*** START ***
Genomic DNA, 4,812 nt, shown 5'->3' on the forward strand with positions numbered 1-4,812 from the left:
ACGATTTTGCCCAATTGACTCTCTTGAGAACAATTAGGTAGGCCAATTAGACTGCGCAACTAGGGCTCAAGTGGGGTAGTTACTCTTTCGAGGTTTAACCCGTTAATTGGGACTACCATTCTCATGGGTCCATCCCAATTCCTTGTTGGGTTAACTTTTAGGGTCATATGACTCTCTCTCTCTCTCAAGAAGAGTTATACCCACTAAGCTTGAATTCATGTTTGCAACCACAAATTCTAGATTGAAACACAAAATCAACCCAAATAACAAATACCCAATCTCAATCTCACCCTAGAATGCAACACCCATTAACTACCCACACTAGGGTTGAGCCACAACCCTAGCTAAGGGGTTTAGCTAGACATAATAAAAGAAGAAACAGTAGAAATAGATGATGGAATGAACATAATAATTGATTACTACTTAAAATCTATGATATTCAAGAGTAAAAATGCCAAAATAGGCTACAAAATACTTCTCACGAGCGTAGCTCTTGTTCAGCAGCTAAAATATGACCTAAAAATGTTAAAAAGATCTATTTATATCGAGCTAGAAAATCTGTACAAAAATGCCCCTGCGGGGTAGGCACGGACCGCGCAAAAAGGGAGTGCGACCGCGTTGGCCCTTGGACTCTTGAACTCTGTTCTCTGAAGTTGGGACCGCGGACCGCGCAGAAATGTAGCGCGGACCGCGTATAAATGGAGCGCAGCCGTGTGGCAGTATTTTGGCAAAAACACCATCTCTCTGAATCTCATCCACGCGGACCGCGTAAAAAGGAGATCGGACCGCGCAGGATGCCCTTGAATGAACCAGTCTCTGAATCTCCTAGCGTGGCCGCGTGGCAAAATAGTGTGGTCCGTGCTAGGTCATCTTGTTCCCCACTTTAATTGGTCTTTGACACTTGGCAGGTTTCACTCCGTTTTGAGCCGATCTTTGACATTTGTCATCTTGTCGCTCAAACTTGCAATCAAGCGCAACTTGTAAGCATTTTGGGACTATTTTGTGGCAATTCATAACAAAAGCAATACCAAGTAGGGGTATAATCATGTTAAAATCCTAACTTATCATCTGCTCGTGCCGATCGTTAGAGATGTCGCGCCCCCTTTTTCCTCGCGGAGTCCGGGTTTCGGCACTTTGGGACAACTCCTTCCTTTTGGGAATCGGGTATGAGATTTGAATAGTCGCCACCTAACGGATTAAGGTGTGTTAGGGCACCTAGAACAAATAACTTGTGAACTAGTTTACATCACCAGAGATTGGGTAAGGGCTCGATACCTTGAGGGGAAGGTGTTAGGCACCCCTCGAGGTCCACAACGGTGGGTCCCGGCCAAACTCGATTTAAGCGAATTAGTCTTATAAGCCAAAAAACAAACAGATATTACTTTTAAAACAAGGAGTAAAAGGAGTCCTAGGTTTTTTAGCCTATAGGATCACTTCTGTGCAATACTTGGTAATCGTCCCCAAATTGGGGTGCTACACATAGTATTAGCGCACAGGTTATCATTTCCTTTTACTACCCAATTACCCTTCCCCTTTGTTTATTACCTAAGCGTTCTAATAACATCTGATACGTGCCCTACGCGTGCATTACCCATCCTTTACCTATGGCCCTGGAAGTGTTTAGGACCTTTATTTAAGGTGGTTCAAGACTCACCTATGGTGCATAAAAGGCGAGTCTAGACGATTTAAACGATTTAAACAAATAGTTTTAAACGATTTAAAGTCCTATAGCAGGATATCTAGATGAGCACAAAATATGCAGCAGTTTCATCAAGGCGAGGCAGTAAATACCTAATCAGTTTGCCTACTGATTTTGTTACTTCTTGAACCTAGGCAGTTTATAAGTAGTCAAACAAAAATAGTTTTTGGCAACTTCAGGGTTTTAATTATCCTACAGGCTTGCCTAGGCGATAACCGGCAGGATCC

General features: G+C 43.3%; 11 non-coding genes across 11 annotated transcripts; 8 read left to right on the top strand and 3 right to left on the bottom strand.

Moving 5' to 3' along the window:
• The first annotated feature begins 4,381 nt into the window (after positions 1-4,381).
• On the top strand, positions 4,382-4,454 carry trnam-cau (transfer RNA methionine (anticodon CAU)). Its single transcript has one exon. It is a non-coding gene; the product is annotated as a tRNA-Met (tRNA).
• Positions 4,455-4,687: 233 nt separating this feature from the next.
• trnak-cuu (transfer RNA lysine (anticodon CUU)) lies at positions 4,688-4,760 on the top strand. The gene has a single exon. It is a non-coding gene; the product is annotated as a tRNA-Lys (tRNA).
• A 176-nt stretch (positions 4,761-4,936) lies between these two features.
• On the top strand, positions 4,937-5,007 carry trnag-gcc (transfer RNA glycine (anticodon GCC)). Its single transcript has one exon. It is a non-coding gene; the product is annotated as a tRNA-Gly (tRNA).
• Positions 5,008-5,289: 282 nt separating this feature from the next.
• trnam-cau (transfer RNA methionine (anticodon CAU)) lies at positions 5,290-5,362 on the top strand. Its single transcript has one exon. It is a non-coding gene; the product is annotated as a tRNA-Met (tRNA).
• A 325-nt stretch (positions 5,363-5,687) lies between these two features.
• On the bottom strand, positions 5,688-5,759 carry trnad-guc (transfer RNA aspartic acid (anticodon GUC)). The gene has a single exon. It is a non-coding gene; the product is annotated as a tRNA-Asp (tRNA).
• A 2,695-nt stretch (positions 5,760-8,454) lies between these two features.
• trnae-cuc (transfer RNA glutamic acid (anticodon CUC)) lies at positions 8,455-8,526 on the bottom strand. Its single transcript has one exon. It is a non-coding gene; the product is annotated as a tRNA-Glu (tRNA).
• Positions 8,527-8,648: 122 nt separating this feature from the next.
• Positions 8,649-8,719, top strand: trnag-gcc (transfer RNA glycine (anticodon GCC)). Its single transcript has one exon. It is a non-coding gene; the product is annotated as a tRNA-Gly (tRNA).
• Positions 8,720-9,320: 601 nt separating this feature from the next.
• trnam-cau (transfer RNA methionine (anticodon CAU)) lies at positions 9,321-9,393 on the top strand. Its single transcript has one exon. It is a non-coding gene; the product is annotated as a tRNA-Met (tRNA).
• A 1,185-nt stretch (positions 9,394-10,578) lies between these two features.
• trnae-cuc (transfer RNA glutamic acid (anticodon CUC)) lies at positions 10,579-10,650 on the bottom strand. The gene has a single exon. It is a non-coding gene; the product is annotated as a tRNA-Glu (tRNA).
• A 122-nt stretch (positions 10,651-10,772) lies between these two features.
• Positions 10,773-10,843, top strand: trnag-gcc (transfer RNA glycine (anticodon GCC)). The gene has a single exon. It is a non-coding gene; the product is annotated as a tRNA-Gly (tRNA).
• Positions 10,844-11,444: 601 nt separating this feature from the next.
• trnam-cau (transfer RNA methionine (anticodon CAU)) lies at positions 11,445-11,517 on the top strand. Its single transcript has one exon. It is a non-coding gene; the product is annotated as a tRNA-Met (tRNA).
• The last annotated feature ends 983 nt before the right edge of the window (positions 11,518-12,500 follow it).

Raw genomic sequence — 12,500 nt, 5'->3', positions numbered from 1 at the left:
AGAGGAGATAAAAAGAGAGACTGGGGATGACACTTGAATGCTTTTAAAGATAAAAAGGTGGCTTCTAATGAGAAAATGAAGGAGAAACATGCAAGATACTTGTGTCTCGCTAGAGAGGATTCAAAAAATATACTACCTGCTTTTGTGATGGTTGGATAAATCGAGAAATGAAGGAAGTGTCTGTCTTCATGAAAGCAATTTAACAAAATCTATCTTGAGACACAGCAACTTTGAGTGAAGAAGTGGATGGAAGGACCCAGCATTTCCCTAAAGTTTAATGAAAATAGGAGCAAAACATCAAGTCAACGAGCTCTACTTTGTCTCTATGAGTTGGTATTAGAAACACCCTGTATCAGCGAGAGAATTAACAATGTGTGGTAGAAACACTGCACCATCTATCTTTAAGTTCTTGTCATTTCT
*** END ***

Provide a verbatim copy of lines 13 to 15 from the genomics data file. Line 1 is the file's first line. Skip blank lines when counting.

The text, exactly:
• A 325-nt stretch (positions 5,363-5,687) lies between these two features.
• On the bottom strand, positions 5,688-5,759 carry trnad-guc (transfer RNA aspartic acid (anticodon GUC)). The gene has a single exon. It is a non-coding gene; the product is annotated as a tRNA-Asp (tRNA).
• A 2,695-nt stretch (positions 5,760-8,454) lies between these two features.